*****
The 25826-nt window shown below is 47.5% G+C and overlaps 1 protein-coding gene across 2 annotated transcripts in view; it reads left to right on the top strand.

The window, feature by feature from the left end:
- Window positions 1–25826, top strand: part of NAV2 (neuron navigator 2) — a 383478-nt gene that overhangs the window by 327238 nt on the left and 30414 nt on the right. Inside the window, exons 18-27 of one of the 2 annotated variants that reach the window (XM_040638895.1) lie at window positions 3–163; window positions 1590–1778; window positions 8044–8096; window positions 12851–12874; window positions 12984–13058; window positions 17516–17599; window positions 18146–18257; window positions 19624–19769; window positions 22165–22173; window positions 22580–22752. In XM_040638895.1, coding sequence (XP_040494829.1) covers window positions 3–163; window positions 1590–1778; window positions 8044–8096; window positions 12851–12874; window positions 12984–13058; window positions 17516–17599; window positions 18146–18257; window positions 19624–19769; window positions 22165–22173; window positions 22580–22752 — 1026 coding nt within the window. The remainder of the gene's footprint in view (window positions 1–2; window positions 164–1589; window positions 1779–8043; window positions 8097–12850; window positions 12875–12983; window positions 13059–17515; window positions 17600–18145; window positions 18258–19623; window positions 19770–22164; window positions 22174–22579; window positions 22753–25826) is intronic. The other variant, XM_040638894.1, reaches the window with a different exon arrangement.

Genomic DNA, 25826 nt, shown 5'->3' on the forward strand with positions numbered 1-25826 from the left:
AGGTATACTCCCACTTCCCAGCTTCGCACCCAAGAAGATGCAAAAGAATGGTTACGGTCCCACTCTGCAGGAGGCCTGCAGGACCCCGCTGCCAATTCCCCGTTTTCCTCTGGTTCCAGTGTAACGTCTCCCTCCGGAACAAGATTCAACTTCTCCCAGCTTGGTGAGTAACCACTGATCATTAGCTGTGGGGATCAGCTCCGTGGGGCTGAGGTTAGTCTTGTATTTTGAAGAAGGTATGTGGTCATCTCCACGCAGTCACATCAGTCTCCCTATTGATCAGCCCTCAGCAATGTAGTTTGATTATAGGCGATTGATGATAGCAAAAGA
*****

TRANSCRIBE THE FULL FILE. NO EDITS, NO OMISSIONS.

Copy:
The 25826-nt window shown below is 47.5% G+C and overlaps 1 protein-coding gene across 2 annotated transcripts in view; it reads left to right on the top strand.

The window, feature by feature from the left end:
- Window positions 1–25826, top strand: part of NAV2 (neuron navigator 2) — a 383478-nt gene that overhangs the window by 327238 nt on the left and 30414 nt on the right. Inside the window, exons 18-27 of one of the 2 annotated variants that reach the window (XM_040638895.1) lie at window positions 3–163; window positions 1590–1778; window positions 8044–8096; window positions 12851–12874; window positions 12984–13058; window positions 17516–17599; window positions 18146–18257; window positions 19624–19769; window positions 22165–22173; window positions 22580–22752. In XM_040638895.1, coding sequence (XP_040494829.1) covers window positions 3–163; window positions 1590–1778; window positions 8044–8096; window positions 12851–12874; window positions 12984–13058; window positions 17516–17599; window positions 18146–18257; window positions 19624–19769; window positions 22165–22173; window positions 22580–22752 — 1026 coding nt within the window. The remainder of the gene's footprint in view (window positions 1–2; window positions 164–1589; window positions 1779–8043; window positions 8097–12850; window positions 12875–12983; window positions 13059–17515; window positions 17600–18145; window positions 18258–19623; window positions 19770–22164; window positions 22174–22579; window positions 22753–25826) is intronic. The other variant, XM_040638894.1, reaches the window with a different exon arrangement.

Genomic DNA, 25826 nt, shown 5'->3' on the forward strand with positions numbered 1-25826 from the left:
AGGTATACTCCCACTTCCCAGCTTCGCACCCAAGAAGATGCAAAAGAATGGTTACGGTCCCACTCTGCAGGAGGCCTGCAGGACCCCGCTGCCAATTCCCCGTTTTCCTCTGGTTCCAGTGTAACGTCTCCCTCCGGAACAAGATTCAACTTCTCCCAGCTTGGTGAGTAACCACTGATCATTAGCTGTGGGGATCAGCTCCGTGGGGCTGAGGTTAGTCTTGTATTTTGAAGAAGGTATGTGGTCATCTCCACGCAGTCACATCAGTCTCCCTATTGATCAGCCCTCAGCAATGTAGTTTGATTATAGGCGATTGATGATAGCAAAAGA